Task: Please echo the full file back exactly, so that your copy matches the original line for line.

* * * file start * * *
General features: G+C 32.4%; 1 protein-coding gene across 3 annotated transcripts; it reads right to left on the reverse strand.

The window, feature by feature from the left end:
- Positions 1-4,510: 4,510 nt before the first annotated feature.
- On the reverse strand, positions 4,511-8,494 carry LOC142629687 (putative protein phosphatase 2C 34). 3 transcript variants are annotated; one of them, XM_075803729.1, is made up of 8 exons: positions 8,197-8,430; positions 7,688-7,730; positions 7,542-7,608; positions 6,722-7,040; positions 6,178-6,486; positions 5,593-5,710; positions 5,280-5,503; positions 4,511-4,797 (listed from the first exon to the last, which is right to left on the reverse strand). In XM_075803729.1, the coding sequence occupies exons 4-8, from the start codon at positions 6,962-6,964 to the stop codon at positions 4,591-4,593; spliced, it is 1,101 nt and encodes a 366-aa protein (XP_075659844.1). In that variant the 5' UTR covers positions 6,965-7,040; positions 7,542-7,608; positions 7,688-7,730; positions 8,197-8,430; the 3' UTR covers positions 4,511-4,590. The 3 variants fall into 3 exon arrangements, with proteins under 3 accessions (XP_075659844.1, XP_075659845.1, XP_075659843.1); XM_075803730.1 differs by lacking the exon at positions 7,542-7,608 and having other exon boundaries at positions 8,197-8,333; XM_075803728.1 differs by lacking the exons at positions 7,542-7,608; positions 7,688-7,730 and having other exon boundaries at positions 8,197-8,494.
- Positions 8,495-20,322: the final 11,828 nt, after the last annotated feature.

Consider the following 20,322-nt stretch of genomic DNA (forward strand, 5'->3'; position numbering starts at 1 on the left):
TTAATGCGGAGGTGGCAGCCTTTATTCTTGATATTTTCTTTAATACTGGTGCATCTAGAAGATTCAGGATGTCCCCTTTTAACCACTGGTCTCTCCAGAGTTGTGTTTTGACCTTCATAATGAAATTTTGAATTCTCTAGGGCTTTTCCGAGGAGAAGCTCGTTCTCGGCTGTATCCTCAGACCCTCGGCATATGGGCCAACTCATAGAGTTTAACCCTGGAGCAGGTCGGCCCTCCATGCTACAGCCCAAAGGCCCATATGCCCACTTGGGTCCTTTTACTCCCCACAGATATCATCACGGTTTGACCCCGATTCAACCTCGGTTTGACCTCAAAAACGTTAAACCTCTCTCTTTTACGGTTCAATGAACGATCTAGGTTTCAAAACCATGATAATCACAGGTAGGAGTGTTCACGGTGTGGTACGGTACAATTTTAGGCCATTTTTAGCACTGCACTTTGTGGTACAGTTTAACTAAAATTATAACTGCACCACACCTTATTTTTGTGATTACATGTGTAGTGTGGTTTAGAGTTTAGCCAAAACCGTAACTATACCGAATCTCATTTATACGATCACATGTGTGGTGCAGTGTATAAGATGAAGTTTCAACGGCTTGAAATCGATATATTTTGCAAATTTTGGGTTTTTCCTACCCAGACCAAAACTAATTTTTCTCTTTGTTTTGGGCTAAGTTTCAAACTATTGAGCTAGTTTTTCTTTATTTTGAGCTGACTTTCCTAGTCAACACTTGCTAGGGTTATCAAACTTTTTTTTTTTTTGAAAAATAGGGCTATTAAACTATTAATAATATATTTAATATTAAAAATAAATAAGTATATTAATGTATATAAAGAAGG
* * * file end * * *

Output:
General features: G+C 32.4%; 1 protein-coding gene across 3 annotated transcripts; it reads right to left on the reverse strand.

The window, feature by feature from the left end:
- Positions 1-4,510: 4,510 nt before the first annotated feature.
- On the reverse strand, positions 4,511-8,494 carry LOC142629687 (putative protein phosphatase 2C 34). 3 transcript variants are annotated; one of them, XM_075803729.1, is made up of 8 exons: positions 8,197-8,430; positions 7,688-7,730; positions 7,542-7,608; positions 6,722-7,040; positions 6,178-6,486; positions 5,593-5,710; positions 5,280-5,503; positions 4,511-4,797 (listed from the first exon to the last, which is right to left on the reverse strand). In XM_075803729.1, the coding sequence occupies exons 4-8, from the start codon at positions 6,962-6,964 to the stop codon at positions 4,591-4,593; spliced, it is 1,101 nt and encodes a 366-aa protein (XP_075659844.1). In that variant the 5' UTR covers positions 6,965-7,040; positions 7,542-7,608; positions 7,688-7,730; positions 8,197-8,430; the 3' UTR covers positions 4,511-4,590. The 3 variants fall into 3 exon arrangements, with proteins under 3 accessions (XP_075659844.1, XP_075659845.1, XP_075659843.1); XM_075803730.1 differs by lacking the exon at positions 7,542-7,608 and having other exon boundaries at positions 8,197-8,333; XM_075803728.1 differs by lacking the exons at positions 7,542-7,608; positions 7,688-7,730 and having other exon boundaries at positions 8,197-8,494.
- Positions 8,495-20,322: the final 11,828 nt, after the last annotated feature.

Consider the following 20,322-nt stretch of genomic DNA (forward strand, 5'->3'; position numbering starts at 1 on the left):
TTAATGCGGAGGTGGCAGCCTTTATTCTTGATATTTTCTTTAATACTGGTGCATCTAGAAGATTCAGGATGTCCCCTTTTAACCACTGGTCTCTCCAGAGTTGTGTTTTGACCTTCATAATGAAATTTTGAATTCTCTAGGGCTTTTCCGAGGAGAAGCTCGTTCTCGGCTGTATCCTCAGACCCTCGGCATATGGGCCAACTCATAGAGTTTAACCCTGGAGCAGGTCGGCCCTCCATGCTACAGCCCAAAGGCCCATATGCCCACTTGGGTCCTTTTACTCCCCACAGATATCATCACGGTTTGACCCCGATTCAACCTCGGTTTGACCTCAAAAACGTTAAACCTCTCTCTTTTACGGTTCAATGAACGATCTAGGTTTCAAAACCATGATAATCACAGGTAGGAGTGTTCACGGTGTGGTACGGTACAATTTTAGGCCATTTTTAGCACTGCACTTTGTGGTACAGTTTAACTAAAATTATAACTGCACCACACCTTATTTTTGTGATTACATGTGTAGTGTGGTTTAGAGTTTAGCCAAAACCGTAACTATACCGAATCTCATTTATACGATCACATGTGTGGTGCAGTGTATAAGATGAAGTTTCAACGGCTTGAAATCGATATATTTTGCAAATTTTGGGTTTTTCCTACCCAGACCAAAACTAATTTTTCTCTTTGTTTTGGGCTAAGTTTCAAACTATTGAGCTAGTTTTTCTTTATTTTGAGCTGACTTTCCTAGTCAACACTTGCTAGGGTTATCAAACTTTTTTTTTTTTTGAAAAATAGGGCTATTAAACTATTAATAATATATTTAATATTAAAAATAAATAAGTATATTAATGTATATAAAGAAGG